For the last week or so, all my friends in the foreign-policy community have been trying very hard to create the impression that they are leaking information. They would lower their voices and warn me not to miss Deputy Prime Minister Sergei Ivanov's speech at the Munich security conference. After all, it was at this same event two years ago that then-President Vladimir Putin accused the West of trying to gain military supremacy over Russia and threatened to respond with military means.
Thank goodness, no such reaction to Western measures perceived as threatening materialized, but there has been plenty of militarized rhetoric and supporting incomprehensible actions. Putin loudly announced the beginning of regular strategic-aviation patrols, although what really happened was the resumption of training flights. A mission by the four Russian naval vessels capable of reaching the Mediterranean was declared "epoch-making" and "the end of the U.S. 6th Fleet's monopoly." And how can we forget the visits and flights to Venezuela, the soft underbelly of the United States?
But then the crisis came and it turned out that if Russia couldn't make peace with the accursed West, then at least we had to take the confrontation down a notch. Putin got himself under control, overcame his loathing of the West, and made a profoundly liberal speech last month at the global economic forum in Davos.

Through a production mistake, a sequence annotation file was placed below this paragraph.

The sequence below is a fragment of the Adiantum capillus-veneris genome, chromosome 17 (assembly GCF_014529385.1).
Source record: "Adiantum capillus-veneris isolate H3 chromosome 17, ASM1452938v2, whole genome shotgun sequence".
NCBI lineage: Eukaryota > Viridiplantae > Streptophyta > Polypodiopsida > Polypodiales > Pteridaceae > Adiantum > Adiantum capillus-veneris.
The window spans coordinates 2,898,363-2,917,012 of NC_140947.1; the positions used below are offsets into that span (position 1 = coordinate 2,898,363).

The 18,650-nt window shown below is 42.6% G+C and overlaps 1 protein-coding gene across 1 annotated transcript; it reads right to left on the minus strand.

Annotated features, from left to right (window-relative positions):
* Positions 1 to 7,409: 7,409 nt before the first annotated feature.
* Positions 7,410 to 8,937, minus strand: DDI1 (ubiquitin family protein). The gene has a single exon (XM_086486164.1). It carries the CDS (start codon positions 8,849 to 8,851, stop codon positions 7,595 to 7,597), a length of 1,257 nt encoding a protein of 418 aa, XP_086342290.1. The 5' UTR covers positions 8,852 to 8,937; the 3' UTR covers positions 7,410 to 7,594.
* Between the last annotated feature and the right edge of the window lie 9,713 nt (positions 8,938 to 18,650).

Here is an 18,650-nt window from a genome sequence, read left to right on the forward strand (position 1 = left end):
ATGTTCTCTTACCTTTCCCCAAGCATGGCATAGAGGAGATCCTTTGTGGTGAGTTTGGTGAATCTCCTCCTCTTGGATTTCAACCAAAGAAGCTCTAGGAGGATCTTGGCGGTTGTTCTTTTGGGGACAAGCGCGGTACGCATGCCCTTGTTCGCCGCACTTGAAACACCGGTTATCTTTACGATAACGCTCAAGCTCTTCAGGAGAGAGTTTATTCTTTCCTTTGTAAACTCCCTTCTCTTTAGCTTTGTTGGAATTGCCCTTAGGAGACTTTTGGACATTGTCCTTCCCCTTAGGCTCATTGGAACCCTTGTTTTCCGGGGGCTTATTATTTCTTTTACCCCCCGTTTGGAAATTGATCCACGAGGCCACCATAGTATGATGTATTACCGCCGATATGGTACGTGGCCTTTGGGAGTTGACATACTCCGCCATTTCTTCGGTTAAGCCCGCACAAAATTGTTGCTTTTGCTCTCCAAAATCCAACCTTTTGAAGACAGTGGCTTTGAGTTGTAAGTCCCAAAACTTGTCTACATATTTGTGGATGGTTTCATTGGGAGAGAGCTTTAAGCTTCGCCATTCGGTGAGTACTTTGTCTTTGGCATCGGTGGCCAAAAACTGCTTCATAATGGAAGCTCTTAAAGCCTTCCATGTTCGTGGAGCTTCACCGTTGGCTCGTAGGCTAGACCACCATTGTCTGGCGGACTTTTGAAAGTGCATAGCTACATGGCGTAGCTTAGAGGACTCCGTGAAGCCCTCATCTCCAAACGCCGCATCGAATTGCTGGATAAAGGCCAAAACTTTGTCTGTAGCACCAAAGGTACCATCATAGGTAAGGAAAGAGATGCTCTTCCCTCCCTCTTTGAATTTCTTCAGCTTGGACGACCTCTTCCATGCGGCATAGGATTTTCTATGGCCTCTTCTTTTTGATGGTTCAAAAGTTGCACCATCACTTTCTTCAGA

Apparently it would have been too much for him to show up at Munich -- the same spot where he confidently lambasted one and all two years ago -- with a conciliatory speech. So he sent Ivanov to wave the olive branch.
But apparently something happened while he was on the plane. Moscow's dove of peace landed in the Bavarian capital and straight away began making noises that sounded like anything but cooing. The deputy premier's "initiatives" all seemed like pages taken straight from the latest edition of the old Soviet Peace Program. That is, under the guise of compromises or concessions to the West, Moscow introduces completely unacceptable demands.Avoiding The 'Reset' Button
For the past seven years, Moscow was trying to get the administration of George W. Bush to begin offensive strategic-weapons talks. But the White House was not looking to restrict itself with extra obligations. But now that a new administration has declared a readiness to begin talks immediately, since the current strategic-weapons framework expires in December, Moscow has announced a willingness "to go further."
This "further" means, first, forbidding the placement of offensive strategic weapons outside the territories of the two countries. If we are talking about the traditional strategic triad of ground-based missiles, nuclear-armed submarines, and strategic bombers, then Moscow is proposing that Washington unilaterally (since Russia does not have this opportunity) give up the option of resupplying strategic submarines at foreign ports or temporarily basing nuclear-armed aircraft abroad. If Moscow interprets "strategic forces" more broadly to include anti-missile systems, then the Kremlin is proposing that the United States renounce the option of deploying elements of missile-defense systems in other countries.